Should silent treatment be used as weapon in relationships?

I visited a younger friend some weeks ago and noticed a tensed relationship between her and her husband. At the end of the day, I couldn’t help asking what was wrong because the emotional distance between them was glaring despite how much they pretended.

“Aunty, the truth is that we’ve not been talking to each other for some days now. We had a misunderstanding and I apologized later, but he still gave me the silent treatment so I decided to do same,” she opened up. When I asked how long the silence will last, she said: “I don’t know, but we have our way of making up when we both get tired.”

According to Wikipedia, the silent treatment is a refusal to communicate verbally with someone who desires communication. It may range from just sulking to malevolent abusive controlling behaviour.

Do you, your husband, wife or intimate partner use the silent treatment when upset about something? Womanhood talked to a few people.

Richard Okoh, a primary school teacher, says “I’ve been married for just two years and initially, I used the silent treatment when upset with my wife because I believed that she could read my mind. In other words, she should know why I’m upset. But I later discovered that it left her confused, angry and heartbroken. By the time I would be ready to move on, she would start another round of fights because she insists that I can’t just switch off and on at will, and expect her to welcome me with open arms when I’m ready to break my silence.

“So now, I reject food instead when I’m upset, or I talk to her harshly.”

Uzor Harrison, creative director at a fashion house in Abuja, thinks the silent treatment is archaic. “We are in the 21st Century and being silent when there’s a problem in a relationship is so old-fashioned. I don’t care if you’re my husband, sibling, friend, colleague, etc. Once I see that something is wrong, I trash it out immediately and move on.

“Communication is key in every relationship. When you don’t voice out your fears, worries, frustration and how you feel about an issue, there are bound to be misinformation or misinterpretations. I don’t have time to brood or be silent over an issue; maybe it has to do with my temperament.”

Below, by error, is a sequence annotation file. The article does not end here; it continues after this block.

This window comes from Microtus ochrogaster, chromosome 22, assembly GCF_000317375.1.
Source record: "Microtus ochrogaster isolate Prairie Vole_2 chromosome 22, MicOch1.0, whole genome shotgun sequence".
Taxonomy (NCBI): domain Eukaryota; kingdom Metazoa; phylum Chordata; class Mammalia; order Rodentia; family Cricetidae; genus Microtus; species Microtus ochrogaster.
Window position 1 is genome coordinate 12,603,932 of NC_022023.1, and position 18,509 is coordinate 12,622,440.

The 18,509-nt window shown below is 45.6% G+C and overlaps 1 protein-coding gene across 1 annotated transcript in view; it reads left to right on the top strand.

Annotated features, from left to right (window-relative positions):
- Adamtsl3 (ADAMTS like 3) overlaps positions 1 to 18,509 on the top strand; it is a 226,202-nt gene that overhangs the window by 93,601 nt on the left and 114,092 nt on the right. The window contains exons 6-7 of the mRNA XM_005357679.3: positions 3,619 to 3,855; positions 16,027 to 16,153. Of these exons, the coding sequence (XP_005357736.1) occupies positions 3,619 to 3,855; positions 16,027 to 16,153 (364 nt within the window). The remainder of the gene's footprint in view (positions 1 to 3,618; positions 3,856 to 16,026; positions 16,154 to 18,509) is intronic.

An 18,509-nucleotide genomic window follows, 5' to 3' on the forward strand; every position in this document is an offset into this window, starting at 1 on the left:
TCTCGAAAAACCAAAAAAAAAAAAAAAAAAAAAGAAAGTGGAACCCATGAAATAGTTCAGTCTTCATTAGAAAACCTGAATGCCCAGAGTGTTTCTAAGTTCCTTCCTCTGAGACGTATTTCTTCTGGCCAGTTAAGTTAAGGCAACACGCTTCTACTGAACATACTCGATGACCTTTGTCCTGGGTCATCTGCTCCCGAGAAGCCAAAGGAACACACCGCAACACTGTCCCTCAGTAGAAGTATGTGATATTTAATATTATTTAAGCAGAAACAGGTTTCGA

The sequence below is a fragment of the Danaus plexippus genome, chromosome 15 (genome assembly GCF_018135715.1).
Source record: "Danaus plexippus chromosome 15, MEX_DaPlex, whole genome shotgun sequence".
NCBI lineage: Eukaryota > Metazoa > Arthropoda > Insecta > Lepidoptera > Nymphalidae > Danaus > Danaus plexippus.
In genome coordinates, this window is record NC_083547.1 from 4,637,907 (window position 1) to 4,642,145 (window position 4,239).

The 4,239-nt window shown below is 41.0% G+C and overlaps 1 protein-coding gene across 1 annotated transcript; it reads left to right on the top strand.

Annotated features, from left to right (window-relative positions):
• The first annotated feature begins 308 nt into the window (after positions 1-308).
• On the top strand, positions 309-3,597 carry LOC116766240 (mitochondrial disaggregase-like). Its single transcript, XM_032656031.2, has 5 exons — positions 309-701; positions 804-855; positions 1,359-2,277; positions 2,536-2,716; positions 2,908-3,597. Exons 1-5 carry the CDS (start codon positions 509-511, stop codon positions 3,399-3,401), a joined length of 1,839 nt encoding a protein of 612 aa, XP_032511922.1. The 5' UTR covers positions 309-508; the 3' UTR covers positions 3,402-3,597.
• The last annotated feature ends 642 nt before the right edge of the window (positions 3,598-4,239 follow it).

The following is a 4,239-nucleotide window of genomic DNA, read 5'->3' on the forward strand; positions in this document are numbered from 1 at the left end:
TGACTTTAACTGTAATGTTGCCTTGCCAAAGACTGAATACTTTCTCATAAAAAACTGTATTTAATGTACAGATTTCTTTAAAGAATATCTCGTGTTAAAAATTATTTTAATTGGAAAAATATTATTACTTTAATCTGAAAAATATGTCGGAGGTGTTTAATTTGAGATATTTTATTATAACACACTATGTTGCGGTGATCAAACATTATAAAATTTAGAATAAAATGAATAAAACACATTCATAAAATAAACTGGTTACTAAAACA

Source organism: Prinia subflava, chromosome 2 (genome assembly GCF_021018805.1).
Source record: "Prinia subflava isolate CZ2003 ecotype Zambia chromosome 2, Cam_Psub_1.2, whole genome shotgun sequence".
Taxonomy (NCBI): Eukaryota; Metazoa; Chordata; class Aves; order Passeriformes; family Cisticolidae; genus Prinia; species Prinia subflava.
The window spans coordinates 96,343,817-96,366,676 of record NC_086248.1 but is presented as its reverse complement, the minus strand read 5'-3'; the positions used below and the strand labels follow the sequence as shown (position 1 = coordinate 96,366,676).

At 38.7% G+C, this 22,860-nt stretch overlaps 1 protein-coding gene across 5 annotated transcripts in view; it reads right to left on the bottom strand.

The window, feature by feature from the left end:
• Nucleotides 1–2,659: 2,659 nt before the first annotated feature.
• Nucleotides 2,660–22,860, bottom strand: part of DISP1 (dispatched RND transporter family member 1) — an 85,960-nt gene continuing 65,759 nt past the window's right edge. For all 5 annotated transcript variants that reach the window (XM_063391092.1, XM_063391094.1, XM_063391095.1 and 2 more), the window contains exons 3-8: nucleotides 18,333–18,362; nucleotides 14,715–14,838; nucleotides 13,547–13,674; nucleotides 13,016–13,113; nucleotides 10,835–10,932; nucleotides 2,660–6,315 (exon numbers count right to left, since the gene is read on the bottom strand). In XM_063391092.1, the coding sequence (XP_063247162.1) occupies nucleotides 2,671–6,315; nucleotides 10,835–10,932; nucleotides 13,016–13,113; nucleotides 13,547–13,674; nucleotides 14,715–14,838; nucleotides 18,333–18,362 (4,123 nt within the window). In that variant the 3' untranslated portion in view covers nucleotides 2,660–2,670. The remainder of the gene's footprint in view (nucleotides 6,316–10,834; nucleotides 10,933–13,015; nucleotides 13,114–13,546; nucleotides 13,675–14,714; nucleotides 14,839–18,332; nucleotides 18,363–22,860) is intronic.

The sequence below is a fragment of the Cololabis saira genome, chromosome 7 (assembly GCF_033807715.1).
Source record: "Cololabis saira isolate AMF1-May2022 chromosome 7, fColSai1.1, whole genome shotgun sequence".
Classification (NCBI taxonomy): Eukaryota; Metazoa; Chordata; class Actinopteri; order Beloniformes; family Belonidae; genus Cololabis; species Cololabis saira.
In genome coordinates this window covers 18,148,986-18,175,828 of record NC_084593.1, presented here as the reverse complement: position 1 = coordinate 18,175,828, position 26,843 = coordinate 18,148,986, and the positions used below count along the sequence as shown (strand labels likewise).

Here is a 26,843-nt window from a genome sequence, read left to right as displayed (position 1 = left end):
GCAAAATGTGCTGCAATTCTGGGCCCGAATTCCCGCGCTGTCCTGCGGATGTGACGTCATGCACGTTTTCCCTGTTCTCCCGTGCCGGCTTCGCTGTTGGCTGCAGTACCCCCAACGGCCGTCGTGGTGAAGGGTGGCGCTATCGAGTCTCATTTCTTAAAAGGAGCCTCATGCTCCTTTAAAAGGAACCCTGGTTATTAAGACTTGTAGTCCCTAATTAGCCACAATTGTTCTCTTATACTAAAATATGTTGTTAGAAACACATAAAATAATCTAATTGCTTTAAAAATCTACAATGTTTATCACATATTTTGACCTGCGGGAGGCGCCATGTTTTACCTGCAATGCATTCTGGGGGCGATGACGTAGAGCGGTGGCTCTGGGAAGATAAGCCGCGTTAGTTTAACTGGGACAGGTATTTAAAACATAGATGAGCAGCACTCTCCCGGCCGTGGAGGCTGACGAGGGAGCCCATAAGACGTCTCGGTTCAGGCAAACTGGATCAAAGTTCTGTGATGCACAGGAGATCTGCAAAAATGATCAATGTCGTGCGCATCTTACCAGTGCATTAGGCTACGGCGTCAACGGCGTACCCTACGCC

When asked if the other party is not ready to reciprocate her gesture, she said “That’s their business. I still treat them as if nothing is wrong and pretend I don’t notice their cold attitude. That’s my secret to winning them over, and trust me, it works. As long as I’ve talked things over with the person, I see it as a closed case.”

Uri Eshua, a civil servant, believes that silent treatment makes things worse. “When one person in a relationship ignores the other person, refusing to acknowledge them verbally or through any other method, it escalates an already existing problem. The issues will remain unresolved, bitterness and anger will build up, and sometimes, the breakdown in communication leads to the death of the relationship.”

“Most of the time, the person being snubbed is not even aware of what he/she has done wrong. So, for me, matured adults in a relationship should be open to constant communication for their relationship or marriage to work.”

According to an article on ‘Why Silence Is Great for Your Relationship’, “The silent treatment is often associated with having a fight in a relationship, but the truth is, silence should never be used as a form of punishment. Fights and disagreements require communication – you should be talking through them, rather than shutting down to prove a point. You should learn how to associate silence with being an easy way to spend time together – and realize you need to respond to tension with communication. It will do wonders for your relationship. Never let an argument turn into a stalemate.

The post Should silent treatment be used as weapon in relationships? appeared first on Daily Trust.

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